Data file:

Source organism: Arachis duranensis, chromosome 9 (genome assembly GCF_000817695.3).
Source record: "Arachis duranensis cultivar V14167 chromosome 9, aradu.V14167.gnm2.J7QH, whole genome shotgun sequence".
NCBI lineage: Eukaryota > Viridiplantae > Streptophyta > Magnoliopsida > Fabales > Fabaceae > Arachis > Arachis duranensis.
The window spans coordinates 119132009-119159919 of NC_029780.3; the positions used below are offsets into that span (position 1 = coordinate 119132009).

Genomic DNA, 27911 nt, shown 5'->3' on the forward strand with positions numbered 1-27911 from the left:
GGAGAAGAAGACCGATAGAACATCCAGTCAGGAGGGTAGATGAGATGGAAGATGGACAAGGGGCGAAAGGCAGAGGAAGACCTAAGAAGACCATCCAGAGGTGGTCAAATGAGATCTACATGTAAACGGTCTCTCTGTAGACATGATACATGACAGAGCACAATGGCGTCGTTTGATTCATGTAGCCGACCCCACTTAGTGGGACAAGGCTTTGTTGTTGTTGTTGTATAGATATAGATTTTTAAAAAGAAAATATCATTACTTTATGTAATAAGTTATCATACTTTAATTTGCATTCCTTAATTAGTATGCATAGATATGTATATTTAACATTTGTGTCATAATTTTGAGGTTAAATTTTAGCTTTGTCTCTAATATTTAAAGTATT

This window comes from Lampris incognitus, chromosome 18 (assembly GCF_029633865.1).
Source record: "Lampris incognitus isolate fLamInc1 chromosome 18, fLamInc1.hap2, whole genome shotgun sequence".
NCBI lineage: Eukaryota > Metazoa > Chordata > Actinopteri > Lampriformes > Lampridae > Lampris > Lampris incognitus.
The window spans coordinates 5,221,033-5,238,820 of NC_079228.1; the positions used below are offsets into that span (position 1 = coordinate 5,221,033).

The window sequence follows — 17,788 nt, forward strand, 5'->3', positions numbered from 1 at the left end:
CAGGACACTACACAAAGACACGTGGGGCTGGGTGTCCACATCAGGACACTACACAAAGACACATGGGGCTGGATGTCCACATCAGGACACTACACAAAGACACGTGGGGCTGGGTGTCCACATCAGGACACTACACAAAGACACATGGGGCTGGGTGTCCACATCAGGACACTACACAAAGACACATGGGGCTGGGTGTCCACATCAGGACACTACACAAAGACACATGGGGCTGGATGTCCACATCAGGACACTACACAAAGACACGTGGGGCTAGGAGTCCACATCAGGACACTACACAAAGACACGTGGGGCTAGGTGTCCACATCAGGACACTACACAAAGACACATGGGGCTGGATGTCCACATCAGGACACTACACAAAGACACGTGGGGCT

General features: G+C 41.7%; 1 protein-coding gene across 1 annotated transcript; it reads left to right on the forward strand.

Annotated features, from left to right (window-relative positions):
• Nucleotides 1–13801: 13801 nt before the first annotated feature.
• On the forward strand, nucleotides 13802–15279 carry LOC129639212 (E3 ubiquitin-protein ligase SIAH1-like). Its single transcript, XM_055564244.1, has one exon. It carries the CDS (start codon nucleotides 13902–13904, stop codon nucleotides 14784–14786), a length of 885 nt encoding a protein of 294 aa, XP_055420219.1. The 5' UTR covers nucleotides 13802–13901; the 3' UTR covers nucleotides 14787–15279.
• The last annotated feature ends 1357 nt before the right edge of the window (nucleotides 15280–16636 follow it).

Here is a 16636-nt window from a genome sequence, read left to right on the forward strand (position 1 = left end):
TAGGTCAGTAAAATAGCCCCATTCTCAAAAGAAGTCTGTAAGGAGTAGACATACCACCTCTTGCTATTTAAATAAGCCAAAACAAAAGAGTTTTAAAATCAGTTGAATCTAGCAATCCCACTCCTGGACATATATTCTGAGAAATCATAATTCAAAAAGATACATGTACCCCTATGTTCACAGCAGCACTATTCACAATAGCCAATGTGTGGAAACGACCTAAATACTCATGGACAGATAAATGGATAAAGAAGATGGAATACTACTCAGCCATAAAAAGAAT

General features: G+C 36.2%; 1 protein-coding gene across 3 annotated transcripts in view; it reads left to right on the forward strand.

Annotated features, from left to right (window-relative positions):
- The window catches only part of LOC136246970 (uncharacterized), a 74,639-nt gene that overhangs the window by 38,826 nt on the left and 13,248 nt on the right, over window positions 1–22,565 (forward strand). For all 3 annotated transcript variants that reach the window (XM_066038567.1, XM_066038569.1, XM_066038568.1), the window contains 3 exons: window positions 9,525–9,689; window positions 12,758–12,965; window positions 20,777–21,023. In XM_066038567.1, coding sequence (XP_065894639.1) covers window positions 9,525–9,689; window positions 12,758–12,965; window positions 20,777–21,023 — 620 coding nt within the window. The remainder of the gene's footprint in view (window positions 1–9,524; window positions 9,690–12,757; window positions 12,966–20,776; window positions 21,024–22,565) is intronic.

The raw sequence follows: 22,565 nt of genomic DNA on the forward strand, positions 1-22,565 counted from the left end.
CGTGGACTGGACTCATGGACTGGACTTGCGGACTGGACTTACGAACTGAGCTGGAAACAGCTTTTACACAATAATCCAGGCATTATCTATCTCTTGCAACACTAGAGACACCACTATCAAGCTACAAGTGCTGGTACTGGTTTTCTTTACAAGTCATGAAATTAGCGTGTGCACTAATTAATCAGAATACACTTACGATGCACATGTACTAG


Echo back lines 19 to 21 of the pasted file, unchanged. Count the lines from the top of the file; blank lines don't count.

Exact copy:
TAGGTCAGTAAAATAGCCCCATTCTCAAAAGAAGTCTGTAAGGAGTAGACATACCACCTCTTGCTATTTAAATAAGCCAAAACAAAAGAGTTTTAAAATCAGTTGAATCTAGCAATCCCACTCCTGGACATATATTCTGAGAAATCATAATTCAAAAAGATACATGTACCCCTATGTTCACAGCAGCACTATTCACAATAGCCAATGTGTGGAAACGACCTAAATACTCATGGACAGATAAATGGATAAAGAAGATGGAATACTACTCAGCCATAAAAAGAAT

General features: G+C 36.2%; 1 protein-coding gene across 3 annotated transcripts in view; it reads left to right on the forward strand.

Annotated features, from left to right (window-relative positions):